Moral Philosophy

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  • Format: Paperback
  • Copyright: 2007-01-30
  • Publisher: Hackett Pub Co Inc

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This volume includes substantial selections from Hume's major works in moral thought and a number of peripheral works, which together provide an illuminating introduction to Hume's moral philosophy.

Table of Contents

My own lifep. 1
Letter from Adam Smith, LL.D. to William Strahan, Esqp. 7
A treatise of human naturep. 12
Of the passionsp. 13
Of pride and humilityp. 13
Division of the subjectp. 13
Of pride and humility; their objects and causesp. 14
Whence these objects and causes are deriv'dp. 16
Of the relations of impressions and ideasp. 18
Of the influence of these relations on pride and humilityp. 19
Limitations of this systemp. 23
Of vice and virtuep. 26
Of the love of famep. 28
Of love and hatredp. 35
Of the objects and causes of love and hatredp. 35
Experiments to confirm this systemp. 37
Difficulties solv'dp. 47
Of the will and direct passionsp. 51
Of liberty and necessityp. 51
The same subject continu'dp. 56
Of the influencing motives of the willp. 60
Of moralsp. 67
Of virtue and vice in generalp. 67
Moral distinctions not deriv'd from reasonp. 67
Moral distinctions deriv'd from a moral sensep. 77
Of justice and injusticep. 82
Justice, whether a natural or artificial virtue?p. 82
Of the origin of justice and propertyp. 87
Of the rules, which determine propertyp. 99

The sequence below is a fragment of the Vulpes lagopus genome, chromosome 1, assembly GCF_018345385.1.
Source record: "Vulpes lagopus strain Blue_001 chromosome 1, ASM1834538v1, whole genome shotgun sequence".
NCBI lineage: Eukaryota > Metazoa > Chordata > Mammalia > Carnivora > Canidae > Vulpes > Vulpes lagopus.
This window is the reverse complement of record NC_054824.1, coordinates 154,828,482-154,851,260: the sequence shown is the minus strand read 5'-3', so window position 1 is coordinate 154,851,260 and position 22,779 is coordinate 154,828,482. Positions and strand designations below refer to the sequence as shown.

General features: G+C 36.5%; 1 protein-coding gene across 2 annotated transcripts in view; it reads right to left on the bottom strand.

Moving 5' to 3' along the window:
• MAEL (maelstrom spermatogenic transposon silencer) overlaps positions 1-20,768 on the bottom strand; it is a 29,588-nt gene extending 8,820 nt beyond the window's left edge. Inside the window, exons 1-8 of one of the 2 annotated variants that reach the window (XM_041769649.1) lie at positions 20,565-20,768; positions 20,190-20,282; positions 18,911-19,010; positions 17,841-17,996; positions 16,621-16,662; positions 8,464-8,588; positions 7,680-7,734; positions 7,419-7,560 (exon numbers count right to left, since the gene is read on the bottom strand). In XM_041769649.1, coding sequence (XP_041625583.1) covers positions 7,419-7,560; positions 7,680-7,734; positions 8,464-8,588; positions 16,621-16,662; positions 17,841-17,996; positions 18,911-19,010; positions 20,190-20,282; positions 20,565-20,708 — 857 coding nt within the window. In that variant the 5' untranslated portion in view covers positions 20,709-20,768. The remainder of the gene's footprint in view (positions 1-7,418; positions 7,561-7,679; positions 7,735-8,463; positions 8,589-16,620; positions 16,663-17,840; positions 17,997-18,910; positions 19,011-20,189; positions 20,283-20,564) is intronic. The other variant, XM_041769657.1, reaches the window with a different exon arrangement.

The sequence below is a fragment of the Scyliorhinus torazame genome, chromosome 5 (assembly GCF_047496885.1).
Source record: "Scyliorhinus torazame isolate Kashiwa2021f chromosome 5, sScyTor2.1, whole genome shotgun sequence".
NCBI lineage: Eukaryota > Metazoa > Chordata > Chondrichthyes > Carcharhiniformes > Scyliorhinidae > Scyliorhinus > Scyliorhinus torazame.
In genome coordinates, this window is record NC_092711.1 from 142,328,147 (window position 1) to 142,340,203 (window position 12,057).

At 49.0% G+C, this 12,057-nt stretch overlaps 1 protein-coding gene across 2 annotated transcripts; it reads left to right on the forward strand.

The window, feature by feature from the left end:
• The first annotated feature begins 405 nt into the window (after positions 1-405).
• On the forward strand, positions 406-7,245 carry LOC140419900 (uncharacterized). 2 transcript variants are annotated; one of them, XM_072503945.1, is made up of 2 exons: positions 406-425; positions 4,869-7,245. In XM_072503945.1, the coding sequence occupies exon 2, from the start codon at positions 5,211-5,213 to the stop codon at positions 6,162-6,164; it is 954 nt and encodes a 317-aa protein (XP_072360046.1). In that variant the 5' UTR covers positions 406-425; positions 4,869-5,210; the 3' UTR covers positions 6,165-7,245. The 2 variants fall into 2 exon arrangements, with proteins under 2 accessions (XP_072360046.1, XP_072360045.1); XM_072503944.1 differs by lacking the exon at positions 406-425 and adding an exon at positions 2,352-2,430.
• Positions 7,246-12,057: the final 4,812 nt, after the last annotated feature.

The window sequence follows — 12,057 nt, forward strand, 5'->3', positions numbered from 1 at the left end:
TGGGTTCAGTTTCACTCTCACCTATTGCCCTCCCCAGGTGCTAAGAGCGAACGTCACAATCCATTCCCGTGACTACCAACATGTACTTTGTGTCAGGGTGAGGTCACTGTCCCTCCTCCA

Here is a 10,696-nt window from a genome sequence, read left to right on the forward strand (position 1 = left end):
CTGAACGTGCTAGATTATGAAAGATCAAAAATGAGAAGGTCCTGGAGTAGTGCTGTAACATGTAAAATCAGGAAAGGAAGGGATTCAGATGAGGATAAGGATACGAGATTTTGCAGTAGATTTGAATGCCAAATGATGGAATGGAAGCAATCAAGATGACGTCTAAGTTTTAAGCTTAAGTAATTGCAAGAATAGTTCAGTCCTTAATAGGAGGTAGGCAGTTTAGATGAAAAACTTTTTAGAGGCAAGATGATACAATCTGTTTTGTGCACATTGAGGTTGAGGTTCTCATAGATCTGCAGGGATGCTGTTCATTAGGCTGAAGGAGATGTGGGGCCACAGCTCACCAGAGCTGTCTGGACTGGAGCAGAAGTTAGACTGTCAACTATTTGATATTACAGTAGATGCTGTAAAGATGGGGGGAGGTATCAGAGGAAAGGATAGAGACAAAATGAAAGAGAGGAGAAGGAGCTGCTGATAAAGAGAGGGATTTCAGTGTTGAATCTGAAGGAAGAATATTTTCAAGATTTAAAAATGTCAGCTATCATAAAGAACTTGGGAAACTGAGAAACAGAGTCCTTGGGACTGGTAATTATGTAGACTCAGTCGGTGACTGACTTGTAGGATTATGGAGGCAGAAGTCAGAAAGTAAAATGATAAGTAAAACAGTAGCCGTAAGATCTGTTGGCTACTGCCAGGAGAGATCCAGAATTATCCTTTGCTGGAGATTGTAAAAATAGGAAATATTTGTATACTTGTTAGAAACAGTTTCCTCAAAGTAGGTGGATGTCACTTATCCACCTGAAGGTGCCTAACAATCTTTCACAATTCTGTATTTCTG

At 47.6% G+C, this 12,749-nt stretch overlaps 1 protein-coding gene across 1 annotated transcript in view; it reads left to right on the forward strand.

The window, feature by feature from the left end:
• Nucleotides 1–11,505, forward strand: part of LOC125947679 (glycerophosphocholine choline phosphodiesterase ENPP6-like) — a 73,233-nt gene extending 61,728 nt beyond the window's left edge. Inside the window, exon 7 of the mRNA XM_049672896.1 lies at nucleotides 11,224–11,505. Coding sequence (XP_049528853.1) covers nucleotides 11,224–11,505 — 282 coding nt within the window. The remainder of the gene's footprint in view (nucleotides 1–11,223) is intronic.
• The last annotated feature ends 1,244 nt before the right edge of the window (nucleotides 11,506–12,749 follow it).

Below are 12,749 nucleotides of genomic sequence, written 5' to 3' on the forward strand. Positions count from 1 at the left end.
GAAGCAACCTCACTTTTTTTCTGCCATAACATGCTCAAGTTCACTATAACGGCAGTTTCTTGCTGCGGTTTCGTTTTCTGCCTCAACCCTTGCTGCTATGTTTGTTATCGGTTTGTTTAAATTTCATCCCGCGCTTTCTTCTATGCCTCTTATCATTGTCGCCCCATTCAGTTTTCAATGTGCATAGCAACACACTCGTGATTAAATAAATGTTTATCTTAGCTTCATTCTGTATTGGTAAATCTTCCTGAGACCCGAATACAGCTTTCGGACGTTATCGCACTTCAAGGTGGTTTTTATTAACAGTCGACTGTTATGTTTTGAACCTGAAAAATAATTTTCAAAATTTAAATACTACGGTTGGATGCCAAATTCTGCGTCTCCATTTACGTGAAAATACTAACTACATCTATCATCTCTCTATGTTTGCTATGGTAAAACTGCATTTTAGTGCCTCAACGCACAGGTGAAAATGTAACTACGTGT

Of the transference of property by consentp. 109
Of the obligation of promisesp. 110
Some farther reflections concerning justice and injusticep. 117
Of the origin of governmentp. 123
Of the source of allegiancep. 126
Of the measures of allegiancep. 134
Of the objects of allegiancep. 136
Of the laws of nationsp. 146
Of chastity and modestyp. 148
Of the other virtues and vicesp. 151
Of the origin of the natural virtues and vicesp. 151
Of greatness of mindp. 163
Of goodness and benevolencep. 170
Of natural abilitiesp. 173
Some farther reflections concerning the natural virtuesp. 179
Conclusion of this bookp. 181
An enquiry concerning the principles of moralsp. 185
Of the general principles of moralsp. 187
Of benevolencep. 192
Of justicep. 197
Of political societyp. 213
Why utility pleasesp. 218
Of qualities useful to ourselvesp. 232
Of qualities immediately agreeable to ourselvesp. 244
Of qualities immediately agreeable to othersp. 252
Conclusionp. 257
Concerning moral sentimentp. 268
Of self-lovep. 275
Some farther considerations with regard to justicep. 281
Of some verbal disputesp. 288
A dialoguep. 297
Essays : moral, political, and literaryp. 311
Of the delicacy of taste and passionp. 311
Of the origin of governmentp. 314
Of the dignity or meanness of human naturep. 317
Of civil libertyp. 322
The scepticp. 329
Of the standard of tastep. 345
Of the original contractp. 361
Of suicidep. 376
Table of Contents provided by Blackwell. All Rights Reserved.

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